Read Full Post »

I wrote the post below back in 2009.  I’ve revisited the use of multiple images a few times since but only on a limited basis.  Maybe once or twice a year. But it’s a concept that appeals to me and just seeing these images again always sparks something.

I was looking through some older images on my computer, searching for a painting that I had completed several years back.  As I scanned through the paintings, I noticed several pieces through the years that were different from most of the work I’ve been doing recently.  They were multiples, such as Peers, shown here.  They were  paintings with several windows with a new scene in each, although most of the scene were very similar to the others.

It was a format in which I really enjoyed working and one that I have not revisited in a couple of years.  I really don’t know why. They have a very graphic appearance and really stand out on a wall, making them pretty well received as a rule.  I guess in the past few years I’ve been focusing more on working on texture and heightening the color, as well as working in the Archaeology series, so that I haven’t even thought of revisiting this format.

I remember some  of the early ones very well.  One had 48 cells and had a great look, the result of overlaying the paint with layers of chalk and pastel.  Another was the same number of cells with 48 individual small paintings,  each window having a separate opening in the mat.  It was a pretty difficult piece to mat and frame but it also popped off the wall.   I will have to go through my slides from that time (pre-digital) and see if I can wrangle up a few shots.  I would like to see them again to see how they really hold up against my memory.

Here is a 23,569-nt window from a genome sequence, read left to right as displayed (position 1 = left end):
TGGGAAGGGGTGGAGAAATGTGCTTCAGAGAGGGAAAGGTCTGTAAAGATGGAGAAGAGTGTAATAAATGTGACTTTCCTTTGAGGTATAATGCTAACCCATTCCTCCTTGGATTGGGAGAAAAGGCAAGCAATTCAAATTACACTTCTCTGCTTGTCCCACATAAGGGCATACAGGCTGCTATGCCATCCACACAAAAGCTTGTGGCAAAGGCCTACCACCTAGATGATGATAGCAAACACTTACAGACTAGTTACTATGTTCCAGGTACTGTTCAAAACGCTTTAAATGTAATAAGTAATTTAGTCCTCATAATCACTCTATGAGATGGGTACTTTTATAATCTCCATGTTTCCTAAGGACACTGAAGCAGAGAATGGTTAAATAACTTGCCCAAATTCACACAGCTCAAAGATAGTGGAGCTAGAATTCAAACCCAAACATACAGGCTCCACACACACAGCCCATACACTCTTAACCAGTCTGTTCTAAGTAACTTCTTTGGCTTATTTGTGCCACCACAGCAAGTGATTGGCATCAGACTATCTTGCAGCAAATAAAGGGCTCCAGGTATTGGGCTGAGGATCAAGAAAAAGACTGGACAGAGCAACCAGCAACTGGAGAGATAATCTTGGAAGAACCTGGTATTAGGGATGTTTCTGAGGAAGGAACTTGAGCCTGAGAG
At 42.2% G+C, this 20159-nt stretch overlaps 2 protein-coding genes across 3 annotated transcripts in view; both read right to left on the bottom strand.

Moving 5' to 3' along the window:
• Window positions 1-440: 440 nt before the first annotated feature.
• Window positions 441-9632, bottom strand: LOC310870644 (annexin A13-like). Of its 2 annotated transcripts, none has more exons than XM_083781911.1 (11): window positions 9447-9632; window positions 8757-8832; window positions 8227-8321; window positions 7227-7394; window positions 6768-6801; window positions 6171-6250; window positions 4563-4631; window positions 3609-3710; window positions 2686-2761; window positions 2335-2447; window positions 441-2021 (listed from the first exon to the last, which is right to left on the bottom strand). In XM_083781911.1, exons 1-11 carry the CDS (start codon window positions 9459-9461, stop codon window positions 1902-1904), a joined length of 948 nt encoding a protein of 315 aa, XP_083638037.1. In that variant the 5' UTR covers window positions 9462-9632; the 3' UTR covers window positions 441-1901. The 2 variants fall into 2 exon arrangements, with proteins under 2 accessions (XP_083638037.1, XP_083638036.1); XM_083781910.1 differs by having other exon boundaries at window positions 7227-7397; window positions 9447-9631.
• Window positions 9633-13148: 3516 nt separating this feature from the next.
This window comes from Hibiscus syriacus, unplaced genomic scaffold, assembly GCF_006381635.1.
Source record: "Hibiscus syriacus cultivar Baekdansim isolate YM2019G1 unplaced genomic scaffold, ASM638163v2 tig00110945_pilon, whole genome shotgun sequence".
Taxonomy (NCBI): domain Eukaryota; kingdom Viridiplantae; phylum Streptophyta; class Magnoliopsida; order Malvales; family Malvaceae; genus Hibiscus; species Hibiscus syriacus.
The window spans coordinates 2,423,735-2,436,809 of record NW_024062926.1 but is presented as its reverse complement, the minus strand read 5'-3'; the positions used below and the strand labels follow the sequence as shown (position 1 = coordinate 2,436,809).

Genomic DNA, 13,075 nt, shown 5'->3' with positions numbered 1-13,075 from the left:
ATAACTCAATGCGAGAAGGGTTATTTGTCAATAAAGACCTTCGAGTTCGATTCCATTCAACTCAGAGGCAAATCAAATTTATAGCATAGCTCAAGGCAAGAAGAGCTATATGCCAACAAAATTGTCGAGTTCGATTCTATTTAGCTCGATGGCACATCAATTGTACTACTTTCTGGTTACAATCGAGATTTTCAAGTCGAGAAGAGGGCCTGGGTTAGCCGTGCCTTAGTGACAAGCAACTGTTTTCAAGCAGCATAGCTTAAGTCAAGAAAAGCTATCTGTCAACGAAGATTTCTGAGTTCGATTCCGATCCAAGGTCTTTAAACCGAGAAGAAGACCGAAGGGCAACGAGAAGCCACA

Maybe I will revisit the multiples sometime soon.  I often run across things that have slipped from the front of my painting mind when I go back looking for something else.  It may be a format such as these multiples or may be a small compositional element.  It’s always interesting for me to try to re-insert this older element into the new work, to see how the inevitable evolution of the work will change this older concept.  We’ll have to see what this brings…

Fourfront  - GC Myers 2003

Read Full Post »

“Enlightenment is man’s release from his self-incurred tutelage. Tutelage is man’s inability to make use of his understanding without direction from another. Self-incurred is this tutelage when its cause lies not in lack of reason but in lack of resolution and courage to use it without direction from another. Sapere aude!- ‘Have courage to use your own reason!’- that is the motto of enlightenment.”

― Immanuel Kant,  What Is Enlightenment?

**********************

Sapere Aude!  From the Latin for Dare to know.

I came across the passage above from the 18th century philosopher Immanuel Kant and felt immediately that it was a great match for this new painting.  In fact I am calling this piece, 11′ by 15″ on paper,  Dare to Know (Sapere Aude!)

The Red Tree here is removed away from the influence and shading of the other trees and houses in the foreground, out of darkness and into the light.  There is a light about the Red Tree and a sense of freedom in the openness of the space around it. It is free to examine the world, free to seek the knowledge it craves, and free to simply think for itself.